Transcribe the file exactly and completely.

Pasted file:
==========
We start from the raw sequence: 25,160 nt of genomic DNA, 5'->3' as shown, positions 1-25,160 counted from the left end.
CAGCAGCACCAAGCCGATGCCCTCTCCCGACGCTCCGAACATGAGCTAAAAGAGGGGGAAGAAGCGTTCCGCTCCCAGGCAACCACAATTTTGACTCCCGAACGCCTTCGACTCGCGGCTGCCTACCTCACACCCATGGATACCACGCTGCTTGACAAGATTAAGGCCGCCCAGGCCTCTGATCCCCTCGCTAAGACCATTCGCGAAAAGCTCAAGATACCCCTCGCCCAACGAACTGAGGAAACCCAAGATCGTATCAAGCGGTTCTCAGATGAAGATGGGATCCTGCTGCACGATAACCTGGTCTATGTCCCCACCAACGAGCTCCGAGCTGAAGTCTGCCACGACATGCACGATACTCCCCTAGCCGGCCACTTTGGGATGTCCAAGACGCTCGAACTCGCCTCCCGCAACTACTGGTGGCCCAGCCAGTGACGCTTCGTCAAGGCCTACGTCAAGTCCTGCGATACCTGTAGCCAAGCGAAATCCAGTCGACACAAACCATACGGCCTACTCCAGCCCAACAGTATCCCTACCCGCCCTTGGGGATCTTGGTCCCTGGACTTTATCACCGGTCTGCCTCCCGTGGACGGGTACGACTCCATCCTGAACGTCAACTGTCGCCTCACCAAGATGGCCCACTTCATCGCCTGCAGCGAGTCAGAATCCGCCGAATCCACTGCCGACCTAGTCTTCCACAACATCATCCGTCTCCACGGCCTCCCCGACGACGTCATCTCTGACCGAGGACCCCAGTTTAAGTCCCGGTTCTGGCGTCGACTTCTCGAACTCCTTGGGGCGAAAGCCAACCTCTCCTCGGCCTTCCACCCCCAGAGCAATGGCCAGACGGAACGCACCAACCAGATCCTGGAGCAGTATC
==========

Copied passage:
We start from the raw sequence: 25,160 nt of genomic DNA, 5'->3' as shown, positions 1-25,160 counted from the left end.
CAGCAGCACCAAGCCGATGCCCTCTCCCGACGCTCCGAACATGAGCTAAAAGAGGGGGAAGAAGCGTTCCGCTCCCAGGCAACCACAATTTTGACTCCCGAACGCCTTCGACTCGCGGCTGCCTACCTCACACCCATGGATACCACGCTGCTTGACAAGATTAAGGCCGCCCAGGCCTCTGATCCCCTCGCTAAGACCATTCGCGAAAAGCTCAAGATACCCCTCGCCCAACGAACTGAGGAAACCCAAGATCGTATCAAGCGGTTCTCAGATGAAGATGGGATCCTGCTGCACGATAACCTGGTCTATGTCCCCACCAACGAGCTCCGAGCTGAAGTCTGCCACGACATGCACGATACTCCCCTAGCCGGCCACTTTGGGATGTCCAAGACGCTCGAACTCGCCTCCCGCAACTACTGGTGGCCCAGCCAGTGACGCTTCGTCAAGGCCTACGTCAAGTCCTGCGATACCTGTAGCCAAGCGAAATCCAGTCGACACAAACCATACGGCCTACTCCAGCCCAACAGTATCCCTACCCGCCCTTGGGGATCTTGGTCCCTGGACTTTATCACCGGTCTGCCTCCCGTGGACGGGTACGACTCCATCCTGAACGTCAACTGTCGCCTCACCAAGATGGCCCACTTCATCGCCTGCAGCGAGTCAGAATCCGCCGAATCCACTGCCGACCTAGTCTTCCACAACATCATCCGTCTCCACGGCCTCCCCGACGACGTCATCTCTGACCGAGGACCCCAGTTTAAGTCCCGGTTCTGGCGTCGACTTCTCGAACTCCTTGGGGCGAAAGCCAACCTCTCCTCGGCCTTCCACCCCCAGAGCAATGGCCAGACGGAACGCACCAACCAGATCCTGGAGCAGTATC